Roger Linn

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"Linn Electronics" redirects here. For Scottish audio equipment manufacturer, see Linn Products.
Roger Linn at 2008 NAMM Show

Roger Linn is an industrial designer, mainly of electronic drum machines, and has recently branched out into guitar effects pedals.[1] He is known for designing the first drum machine to use digital samples. His products have become underground hits, being used on many famous recordings. Besides being an accomplished guitarist and producer, Roger Linn is also a member of the Dead Presidents Society, a group of distinguished innovators in the field of electronic music.[2]

The LM-1[edit]

The Linn Electronics LM-1

In 1979, Roger Linn revolutionized the world of electronic musical instruments by designing the world's first drum machine to use digital samples, the LM-1 Drum Computer.[3] The LM-1 was the first drum machine to use samples of a real drum kit, though Roger Linn cannot recall exactly which session drummer played the sounds that he used.[3] To further add to the mystery, an entry in the online museum of the Roger Linn Design company credits L.A. session drummer Art Wood with most of the samples.[1] Examples of the LM-1 in use can be found on recordings by Prince, Gary Numan, and Michael Jackson.[1] Linn Electronics released two other designs after the LM-1: the LinnDrum and Linn 9000, which became synonymous with the music of the 1980s. The LinnDrum Midistudio was designed to be the successor to the 9000 but was never put into production.


Linn Electronics went out of business in 1986, at which point Linn was recruited by the Japanese company Akai to help in designing the MPC60, and later, the MPC3000.[1]

Roger Linn Design[edit]

As of 2001, Roger Linn has founded a new company, Roger Linn Design. RLD's products so far are the AdrenaLinn series of guitar pedals, now updated to a third version, and the LinnStrument music performance controller.


AdrenaLinn II (front)

The AdrenaLinn is a digital multi-effects unit with a drum machine and amp modeler all in one, designed by Roger Linn with some help from Dave Smith (credited with helping to conceive MIDI) and Tom Oberheim (designer of early analog synthesizers). Most notably, unlike other guitar pedals, the AdrenaLinn specializes in beat-synced effects, including modulation and delay but also a sequencer that provides looped patterns of filtered tones, all moving in sync to its internal drum machine or to midi. The drum section can also be affected by the filter section, allowing dance-style beats. Other unusual aspects of this pedal include note-triggered filter effects such as auto-wah, simulated talk box and guitar synthesizer sounds. The AdrenaLinn technology was also the basis of Roger Linn's partnership with M-Audio to create the Black Box guitar multi-effect and recording unit.[1]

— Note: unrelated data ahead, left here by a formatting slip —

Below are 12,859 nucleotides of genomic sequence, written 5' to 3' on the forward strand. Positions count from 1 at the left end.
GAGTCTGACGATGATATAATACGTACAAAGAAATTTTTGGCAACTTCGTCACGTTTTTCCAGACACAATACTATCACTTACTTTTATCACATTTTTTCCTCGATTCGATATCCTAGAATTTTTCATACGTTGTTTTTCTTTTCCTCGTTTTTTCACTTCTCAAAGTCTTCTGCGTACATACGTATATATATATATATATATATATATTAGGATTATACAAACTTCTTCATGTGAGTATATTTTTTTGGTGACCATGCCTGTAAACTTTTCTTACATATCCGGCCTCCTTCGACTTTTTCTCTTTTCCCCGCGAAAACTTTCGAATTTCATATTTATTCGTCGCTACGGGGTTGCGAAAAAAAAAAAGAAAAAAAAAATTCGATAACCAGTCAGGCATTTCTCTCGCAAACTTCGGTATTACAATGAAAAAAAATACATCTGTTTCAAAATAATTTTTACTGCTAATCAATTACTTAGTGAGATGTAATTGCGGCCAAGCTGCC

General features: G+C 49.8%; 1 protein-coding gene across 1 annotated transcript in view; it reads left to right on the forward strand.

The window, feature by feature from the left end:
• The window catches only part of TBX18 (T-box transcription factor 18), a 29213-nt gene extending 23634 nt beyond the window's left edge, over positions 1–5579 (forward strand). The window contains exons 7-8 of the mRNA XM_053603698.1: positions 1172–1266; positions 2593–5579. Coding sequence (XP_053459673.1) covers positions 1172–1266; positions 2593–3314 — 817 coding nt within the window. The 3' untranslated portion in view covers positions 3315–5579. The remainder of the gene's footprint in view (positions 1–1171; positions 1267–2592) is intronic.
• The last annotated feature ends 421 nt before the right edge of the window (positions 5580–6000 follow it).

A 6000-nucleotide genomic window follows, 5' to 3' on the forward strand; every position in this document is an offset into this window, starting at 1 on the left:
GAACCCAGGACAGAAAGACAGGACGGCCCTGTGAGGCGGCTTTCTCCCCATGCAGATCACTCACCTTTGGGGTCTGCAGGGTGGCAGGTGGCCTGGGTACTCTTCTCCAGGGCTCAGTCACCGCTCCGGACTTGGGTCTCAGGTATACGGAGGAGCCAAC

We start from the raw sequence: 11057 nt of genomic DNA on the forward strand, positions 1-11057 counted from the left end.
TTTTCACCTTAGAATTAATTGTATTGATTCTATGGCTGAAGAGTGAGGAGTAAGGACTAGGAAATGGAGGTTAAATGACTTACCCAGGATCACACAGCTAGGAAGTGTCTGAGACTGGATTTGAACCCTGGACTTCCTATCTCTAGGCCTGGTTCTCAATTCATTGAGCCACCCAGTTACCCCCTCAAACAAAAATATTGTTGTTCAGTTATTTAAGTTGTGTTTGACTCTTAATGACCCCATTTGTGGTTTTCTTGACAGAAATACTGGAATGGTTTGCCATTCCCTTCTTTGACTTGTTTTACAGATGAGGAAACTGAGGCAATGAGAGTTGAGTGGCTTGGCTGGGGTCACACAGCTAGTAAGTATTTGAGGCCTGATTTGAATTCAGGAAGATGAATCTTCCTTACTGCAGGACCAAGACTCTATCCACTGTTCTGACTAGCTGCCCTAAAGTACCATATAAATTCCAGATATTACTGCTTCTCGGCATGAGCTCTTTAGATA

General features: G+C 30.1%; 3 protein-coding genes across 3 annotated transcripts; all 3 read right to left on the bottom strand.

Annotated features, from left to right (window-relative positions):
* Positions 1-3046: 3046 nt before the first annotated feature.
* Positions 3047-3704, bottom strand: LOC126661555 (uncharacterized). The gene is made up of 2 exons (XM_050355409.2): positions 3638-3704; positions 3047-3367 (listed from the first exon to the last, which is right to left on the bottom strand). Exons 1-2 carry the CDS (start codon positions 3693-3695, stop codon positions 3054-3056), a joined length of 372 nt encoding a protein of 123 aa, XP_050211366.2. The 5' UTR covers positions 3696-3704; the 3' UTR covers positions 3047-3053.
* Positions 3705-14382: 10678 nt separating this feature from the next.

The AdrenaLinn can be heard on the following records (among many others):

Tempest (2011)

LinnDrum II[edit]

Roger Linn and Dave Smith announced co-development of a drum machine product, originally to be called BoomChik, but changed to LinnDrum II in December 2007, a reference to one of Linn's early popular drum machines: the LinnDrum. The LinnDrum II was renamed the Tempest, and co-released by Roger Linn Designs and Dave Smith Instruments in 2011.

LinnStrument booth at Winter NAMM 2015


In late 2014 Linn released the LinnStrument, a music performance controller with 3D note expression, after several years of development. The grid based MIDI controller, playable with one or two hands, is velocity sensitive, but also senses three dimensions per finger, polyphonically.

Music career[edit]

Roger Linn has had a level of songwriting success, penning hits ("Promises", Eric Clapton 1979; "Quittin' Time", Lou Ann Barton 1986, Mary Chapin Carpenter 1991, Amy Bishop 2009), and having toured as a guitarist with the pianist/songwriter Leon Russell in the 1970s at age 21.[1]

In 2011 Roger was awarded a Grammy Award for Lifetime Technical Achievement, recognizing his many contributions to the music recording industry. This award was previously awarded to people such as Thomas Edison and Leo Fender.[5][6]


External links[edit]